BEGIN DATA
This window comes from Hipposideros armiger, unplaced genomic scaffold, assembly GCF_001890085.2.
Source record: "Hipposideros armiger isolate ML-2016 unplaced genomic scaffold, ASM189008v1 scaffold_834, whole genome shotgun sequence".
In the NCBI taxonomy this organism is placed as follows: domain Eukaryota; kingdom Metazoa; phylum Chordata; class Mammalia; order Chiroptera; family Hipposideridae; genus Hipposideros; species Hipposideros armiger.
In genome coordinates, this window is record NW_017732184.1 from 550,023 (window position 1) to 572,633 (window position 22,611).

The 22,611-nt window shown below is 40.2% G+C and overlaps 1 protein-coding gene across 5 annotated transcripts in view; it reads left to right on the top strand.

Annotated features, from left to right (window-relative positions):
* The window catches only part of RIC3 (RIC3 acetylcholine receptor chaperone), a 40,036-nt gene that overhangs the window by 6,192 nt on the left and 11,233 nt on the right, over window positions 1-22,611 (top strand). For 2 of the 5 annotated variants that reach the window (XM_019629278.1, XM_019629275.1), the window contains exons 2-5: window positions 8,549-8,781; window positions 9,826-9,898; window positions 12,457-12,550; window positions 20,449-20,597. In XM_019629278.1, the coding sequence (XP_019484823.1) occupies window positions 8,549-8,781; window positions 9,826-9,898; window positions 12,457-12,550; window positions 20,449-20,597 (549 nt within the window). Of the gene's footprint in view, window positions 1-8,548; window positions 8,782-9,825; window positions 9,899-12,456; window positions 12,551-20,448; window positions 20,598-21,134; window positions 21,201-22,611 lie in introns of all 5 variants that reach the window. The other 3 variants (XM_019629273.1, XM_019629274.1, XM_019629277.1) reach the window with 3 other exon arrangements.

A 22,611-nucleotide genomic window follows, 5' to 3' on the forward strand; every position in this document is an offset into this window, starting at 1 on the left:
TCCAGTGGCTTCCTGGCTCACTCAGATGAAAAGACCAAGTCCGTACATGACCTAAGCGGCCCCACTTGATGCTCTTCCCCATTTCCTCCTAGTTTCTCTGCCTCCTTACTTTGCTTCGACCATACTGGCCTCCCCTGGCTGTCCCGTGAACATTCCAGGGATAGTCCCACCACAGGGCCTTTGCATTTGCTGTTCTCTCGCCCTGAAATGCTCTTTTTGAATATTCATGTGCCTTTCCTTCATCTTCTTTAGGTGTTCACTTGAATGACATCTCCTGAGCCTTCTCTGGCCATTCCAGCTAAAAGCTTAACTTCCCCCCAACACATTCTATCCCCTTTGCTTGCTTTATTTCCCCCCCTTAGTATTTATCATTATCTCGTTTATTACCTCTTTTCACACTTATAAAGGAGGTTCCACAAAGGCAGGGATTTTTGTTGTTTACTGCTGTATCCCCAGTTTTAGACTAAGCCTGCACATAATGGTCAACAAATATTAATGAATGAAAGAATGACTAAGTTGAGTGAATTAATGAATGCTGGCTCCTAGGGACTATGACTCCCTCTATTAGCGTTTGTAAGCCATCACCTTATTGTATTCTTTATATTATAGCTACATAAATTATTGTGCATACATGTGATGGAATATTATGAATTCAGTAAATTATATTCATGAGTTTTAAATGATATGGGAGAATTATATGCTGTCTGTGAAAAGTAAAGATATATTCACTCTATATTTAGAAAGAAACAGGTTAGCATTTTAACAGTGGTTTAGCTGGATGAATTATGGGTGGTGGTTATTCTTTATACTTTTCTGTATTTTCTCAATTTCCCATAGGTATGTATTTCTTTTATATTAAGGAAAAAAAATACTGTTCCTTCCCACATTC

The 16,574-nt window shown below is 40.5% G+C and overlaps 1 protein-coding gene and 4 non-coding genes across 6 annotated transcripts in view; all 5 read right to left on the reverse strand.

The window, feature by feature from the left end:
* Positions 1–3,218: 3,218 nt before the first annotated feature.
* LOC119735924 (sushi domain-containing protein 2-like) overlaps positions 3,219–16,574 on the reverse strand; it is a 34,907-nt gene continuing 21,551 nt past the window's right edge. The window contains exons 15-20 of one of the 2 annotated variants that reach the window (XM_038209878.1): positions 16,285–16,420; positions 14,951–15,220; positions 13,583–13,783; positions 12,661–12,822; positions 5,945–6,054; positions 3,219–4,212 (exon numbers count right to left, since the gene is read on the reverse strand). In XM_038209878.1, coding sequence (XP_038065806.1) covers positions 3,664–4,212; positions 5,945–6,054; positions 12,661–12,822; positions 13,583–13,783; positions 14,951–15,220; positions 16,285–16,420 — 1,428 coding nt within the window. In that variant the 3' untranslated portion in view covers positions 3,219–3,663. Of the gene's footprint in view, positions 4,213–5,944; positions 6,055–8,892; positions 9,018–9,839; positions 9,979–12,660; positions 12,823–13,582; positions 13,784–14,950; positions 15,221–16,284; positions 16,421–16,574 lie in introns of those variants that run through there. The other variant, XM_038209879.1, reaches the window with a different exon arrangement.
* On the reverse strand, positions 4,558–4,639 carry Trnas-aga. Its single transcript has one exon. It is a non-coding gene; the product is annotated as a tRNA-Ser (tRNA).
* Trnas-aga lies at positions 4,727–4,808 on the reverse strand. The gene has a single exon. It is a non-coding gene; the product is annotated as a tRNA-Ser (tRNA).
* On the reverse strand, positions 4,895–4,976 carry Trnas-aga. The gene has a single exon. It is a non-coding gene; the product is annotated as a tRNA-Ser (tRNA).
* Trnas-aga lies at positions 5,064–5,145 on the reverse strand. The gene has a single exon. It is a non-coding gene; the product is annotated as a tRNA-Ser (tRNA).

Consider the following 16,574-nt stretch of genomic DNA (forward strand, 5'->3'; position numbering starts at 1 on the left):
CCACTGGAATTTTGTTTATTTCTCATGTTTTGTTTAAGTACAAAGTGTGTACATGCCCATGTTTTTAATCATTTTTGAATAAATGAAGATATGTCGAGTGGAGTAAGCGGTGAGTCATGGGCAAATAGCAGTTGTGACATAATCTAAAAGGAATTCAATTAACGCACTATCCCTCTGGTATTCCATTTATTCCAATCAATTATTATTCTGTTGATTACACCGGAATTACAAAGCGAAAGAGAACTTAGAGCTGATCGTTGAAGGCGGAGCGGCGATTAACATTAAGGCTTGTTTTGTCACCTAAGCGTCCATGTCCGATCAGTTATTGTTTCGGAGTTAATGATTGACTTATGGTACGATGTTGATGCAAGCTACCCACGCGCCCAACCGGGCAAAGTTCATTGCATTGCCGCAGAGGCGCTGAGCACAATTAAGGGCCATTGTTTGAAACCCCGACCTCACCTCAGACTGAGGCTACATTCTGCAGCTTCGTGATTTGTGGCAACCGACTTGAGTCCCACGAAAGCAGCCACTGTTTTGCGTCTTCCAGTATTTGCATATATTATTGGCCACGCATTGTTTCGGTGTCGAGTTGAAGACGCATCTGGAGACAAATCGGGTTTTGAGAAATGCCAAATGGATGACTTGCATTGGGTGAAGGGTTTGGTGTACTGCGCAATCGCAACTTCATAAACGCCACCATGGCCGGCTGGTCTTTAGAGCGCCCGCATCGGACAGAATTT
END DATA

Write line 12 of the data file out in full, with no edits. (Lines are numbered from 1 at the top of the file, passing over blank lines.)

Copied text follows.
* Positions 1–3,218: 3,218 nt before the first annotated feature.